May 25, 2013
Picking Up a $170 Billion Tab
Posted on Dec 12, 2012
By David Vine, TomDispatch
Wanting to err on the conservative side, I decided to follow the methodology Congress mandated for the OCS, while also looking for overseas costs the Pentagon or Congress might have ignored. It hardly made sense to exclude, for example, the health-care costs the Department of Defense pays for troops on overseas bases, spending for personnel in Kosovo, or the price tag for supporting the 550 bases we have in Afghanistan.
In the spirit of “monitoring the construction,” let me lead you on an abbreviated account of my quest to come up with the real costs of occupying planet Earth.
Although the Overseas Cost Summary initially might seem quite thorough, you’ll soon notice that countries well known to host U.S. bases have gone missing-in-action. In fact, at least 18 countries and foreign territories on the Pentagon’s own list of overseas bases go unnamed.
And then other oddities appear: in places like Australia and Qatar, the Pentagon says it has funds to pay troops but no money for “operations and maintenance” to turn the lights on, feed people, or do regular repairs. Adjusting for these costs adds an estimated $36 million. As a start, I found:
$436 million for missing countries and costs.
That’s not much compared to $22 billion and chump change in the context of the whole Pentagon budget, but it’s just a beginning.
At Congress’s direction, the Pentagon also omits the costs of bases in the oft-forgotten U.S. territories—Puerto Rico, Guam, American Samoa, the Northern Mariana Islands, and the U.S. Virgin Islands. This is strange because the Pentagon considers them “overseas.” More important, as economist Dancs says, “The United States retains territories… primarily for the purposes of the military and projecting military power.” Plus, they are, well, literally overseas.
Conservatively, this adds $3 billion in total military spending to the OCS.
However, there are more quasi-U.S. territories in the form of truly forgotten Pacific Ocean island nations in “compacts of free association” with the United States—the Marshall Islands, the Federated States of Micronesia, and Palau. Ever since it controlled these islands as “strategic trust territories” after World War II, the U.S. has enjoyed the right to establish military facilities on them, including the nuclear test site on the Bikini Atoll and the Ronald Reagan Ballistic Missile Defense Test Site elsewhere in the Marshalls.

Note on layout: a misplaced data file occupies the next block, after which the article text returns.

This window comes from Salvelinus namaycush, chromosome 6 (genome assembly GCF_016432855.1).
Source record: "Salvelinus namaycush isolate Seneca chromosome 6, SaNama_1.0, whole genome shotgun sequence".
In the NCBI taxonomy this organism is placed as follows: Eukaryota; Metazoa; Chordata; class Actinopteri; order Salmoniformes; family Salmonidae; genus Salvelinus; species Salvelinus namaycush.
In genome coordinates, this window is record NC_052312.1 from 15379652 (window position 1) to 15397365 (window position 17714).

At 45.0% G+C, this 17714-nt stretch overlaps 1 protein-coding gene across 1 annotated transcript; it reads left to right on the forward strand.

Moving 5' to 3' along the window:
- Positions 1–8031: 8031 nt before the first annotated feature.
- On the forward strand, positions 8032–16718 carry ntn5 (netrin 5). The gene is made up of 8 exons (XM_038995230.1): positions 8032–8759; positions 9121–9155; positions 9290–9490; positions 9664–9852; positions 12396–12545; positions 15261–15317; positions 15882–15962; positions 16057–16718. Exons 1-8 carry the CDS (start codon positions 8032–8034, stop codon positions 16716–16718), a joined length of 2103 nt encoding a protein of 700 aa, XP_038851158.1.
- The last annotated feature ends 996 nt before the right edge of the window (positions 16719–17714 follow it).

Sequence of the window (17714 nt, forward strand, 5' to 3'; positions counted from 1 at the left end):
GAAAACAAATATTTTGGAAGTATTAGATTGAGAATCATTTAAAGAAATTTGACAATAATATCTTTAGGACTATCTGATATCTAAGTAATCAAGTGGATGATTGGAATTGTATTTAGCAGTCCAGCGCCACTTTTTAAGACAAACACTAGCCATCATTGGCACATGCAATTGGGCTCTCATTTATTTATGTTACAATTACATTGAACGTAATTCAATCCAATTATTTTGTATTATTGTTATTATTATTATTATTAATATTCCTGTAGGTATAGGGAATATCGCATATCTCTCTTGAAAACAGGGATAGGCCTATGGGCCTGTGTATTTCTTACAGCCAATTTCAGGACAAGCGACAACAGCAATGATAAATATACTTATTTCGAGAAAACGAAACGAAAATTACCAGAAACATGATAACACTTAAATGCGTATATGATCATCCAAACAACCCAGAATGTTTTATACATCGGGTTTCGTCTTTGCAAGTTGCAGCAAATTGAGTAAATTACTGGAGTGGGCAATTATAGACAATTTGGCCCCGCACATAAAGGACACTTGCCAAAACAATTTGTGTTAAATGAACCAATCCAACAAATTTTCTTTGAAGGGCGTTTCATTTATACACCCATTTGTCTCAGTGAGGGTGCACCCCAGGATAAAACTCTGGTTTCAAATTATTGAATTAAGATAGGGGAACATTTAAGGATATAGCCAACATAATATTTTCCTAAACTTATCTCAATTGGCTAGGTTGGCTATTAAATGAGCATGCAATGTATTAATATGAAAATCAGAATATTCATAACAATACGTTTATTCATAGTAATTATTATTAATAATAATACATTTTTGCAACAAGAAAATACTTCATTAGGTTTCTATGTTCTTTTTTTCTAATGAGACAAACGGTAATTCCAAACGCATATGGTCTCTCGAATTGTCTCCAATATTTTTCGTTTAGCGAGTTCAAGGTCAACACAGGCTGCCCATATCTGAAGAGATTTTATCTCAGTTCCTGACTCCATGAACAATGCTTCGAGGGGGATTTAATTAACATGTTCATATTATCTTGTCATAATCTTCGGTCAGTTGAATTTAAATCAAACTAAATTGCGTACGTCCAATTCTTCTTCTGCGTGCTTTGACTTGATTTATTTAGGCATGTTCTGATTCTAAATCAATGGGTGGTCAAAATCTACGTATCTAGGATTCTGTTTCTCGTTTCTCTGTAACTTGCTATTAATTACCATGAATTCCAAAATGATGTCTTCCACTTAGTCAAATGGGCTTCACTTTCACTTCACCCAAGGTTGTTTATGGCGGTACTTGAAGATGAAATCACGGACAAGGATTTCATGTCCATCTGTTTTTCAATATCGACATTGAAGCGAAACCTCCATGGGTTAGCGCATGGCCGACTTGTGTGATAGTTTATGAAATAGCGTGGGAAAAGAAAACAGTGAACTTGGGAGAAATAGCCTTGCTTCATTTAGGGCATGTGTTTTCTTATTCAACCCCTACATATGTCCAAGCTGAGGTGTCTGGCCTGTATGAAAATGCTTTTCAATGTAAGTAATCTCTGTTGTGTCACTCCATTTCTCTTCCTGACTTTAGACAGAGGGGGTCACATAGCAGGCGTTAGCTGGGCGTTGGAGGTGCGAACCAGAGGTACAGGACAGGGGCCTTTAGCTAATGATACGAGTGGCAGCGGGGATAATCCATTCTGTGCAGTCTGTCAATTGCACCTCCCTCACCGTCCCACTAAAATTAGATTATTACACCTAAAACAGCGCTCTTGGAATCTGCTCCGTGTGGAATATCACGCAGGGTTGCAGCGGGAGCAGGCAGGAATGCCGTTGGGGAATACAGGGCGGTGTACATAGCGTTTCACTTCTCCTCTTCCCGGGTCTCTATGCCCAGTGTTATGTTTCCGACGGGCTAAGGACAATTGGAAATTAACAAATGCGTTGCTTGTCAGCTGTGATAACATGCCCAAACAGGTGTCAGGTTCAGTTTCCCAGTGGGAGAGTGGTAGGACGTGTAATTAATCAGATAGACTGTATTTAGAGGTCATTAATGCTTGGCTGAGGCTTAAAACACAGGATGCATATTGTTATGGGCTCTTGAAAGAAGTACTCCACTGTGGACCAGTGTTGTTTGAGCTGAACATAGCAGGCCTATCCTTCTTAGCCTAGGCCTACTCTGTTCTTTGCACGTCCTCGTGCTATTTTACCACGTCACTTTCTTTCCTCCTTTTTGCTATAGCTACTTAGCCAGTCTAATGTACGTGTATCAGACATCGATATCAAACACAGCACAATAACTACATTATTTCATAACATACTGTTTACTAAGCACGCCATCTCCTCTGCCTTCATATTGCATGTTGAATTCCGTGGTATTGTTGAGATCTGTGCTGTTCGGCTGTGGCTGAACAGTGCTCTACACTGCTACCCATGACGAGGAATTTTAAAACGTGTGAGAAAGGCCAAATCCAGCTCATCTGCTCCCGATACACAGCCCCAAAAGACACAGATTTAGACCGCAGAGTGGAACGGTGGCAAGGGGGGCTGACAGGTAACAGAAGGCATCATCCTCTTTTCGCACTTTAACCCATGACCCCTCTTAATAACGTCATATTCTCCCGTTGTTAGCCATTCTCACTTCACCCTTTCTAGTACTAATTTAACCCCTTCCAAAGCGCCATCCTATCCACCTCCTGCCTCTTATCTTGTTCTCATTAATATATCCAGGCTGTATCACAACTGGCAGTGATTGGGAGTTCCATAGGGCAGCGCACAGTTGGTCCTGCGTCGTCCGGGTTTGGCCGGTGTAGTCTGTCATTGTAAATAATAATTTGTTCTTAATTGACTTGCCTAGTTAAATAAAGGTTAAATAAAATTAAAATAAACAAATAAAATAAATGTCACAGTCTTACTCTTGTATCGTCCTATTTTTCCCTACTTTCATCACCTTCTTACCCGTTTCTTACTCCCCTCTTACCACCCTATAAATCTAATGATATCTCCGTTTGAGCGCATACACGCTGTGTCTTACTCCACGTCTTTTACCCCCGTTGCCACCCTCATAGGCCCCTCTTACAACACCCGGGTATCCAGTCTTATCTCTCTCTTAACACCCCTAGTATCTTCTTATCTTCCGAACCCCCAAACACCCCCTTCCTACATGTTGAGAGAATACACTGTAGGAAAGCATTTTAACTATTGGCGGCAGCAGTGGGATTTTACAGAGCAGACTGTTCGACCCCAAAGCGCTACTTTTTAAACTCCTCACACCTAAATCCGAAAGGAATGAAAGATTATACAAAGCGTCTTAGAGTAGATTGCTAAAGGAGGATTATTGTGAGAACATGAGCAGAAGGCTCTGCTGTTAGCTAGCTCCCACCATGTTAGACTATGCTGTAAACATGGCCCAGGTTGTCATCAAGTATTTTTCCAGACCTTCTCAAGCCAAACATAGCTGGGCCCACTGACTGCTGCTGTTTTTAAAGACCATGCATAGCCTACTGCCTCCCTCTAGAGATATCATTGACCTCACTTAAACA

This comes in exchange for yearly aid payments from the Office of Insular Affairs, adding another $571 million and yielding total costs of:
$3.6 billion for territories and Pacific island nations.
Speaking of the oceans, at Congress’s instruction, the Pentagon excludes the cost of maintaining naval vessels overseas. But Navy and Marine Corps vessels are essentially floating (and submersible) bases used to maintain a powerful military presence on (and under) the seas. A very conservative estimate for these costs adds another $3.8 billion.
Then there are the costs of Navy prepositioned ships at anchor around the world. Think of them as warehouse-bases at sea, stocked with weaponry, war materiel, and other supplies. And don’t forget Army prepositioned stocks. Together, they come to an estimated $604 million a year. In addition, the Pentagon appears to omit some $861 million for overseas “sealift” and “airlift” and “other mobilization” expenses. All told, the bill grows by:
$5.3 billion for Navy vessels and personnel plus seaborne and airborne assets.
Also strangely missing from the Cost Summary is that little matter of health-care costs. Overseas costs for the Defense Health Program and other benefits for personnel abroad add an estimated $11.7 billion yearly. And then there’s $538 million in military and family housing construction that the Pentagon also appears to overlook in its tally.
So too, we can’t forget about shopping on base, because we the taxpayers are subsidizing those iconic Walmart-like PX (Post Exchange) shopping malls on bases worldwide. Although the military is fond of saying that the PX system pays for itself because it helps fund on-base recreation programs, Pentagon leaders neglect to mention that the PXs get free buildings and land, free utilities, and free transportation of goods to overseas locations. They also operate tax-free.
While there’s no estimate for the value of the buildings, land, and utilities that taxpayers provide, the exchanges reported $267 million in various subsidies for 2011. (Foregone federal taxes might add $30 million or more to that figure.) Add in as well postal subsidies of at least $71 million and you have:
$12.6 billion for health care, military and family housing, shopping and postal subsidies.
Another Pentagon exclusion is rent paid to other countries for the land we garrison. Although a few countries like Japan, Kuwait, and South Korea actually pay the United States to subsidize our garrisons—to the tune of $1.1 billion in 2012—far more common, according to base expert Kent Calder, “are the cases where the United States pays nations to host bases.”
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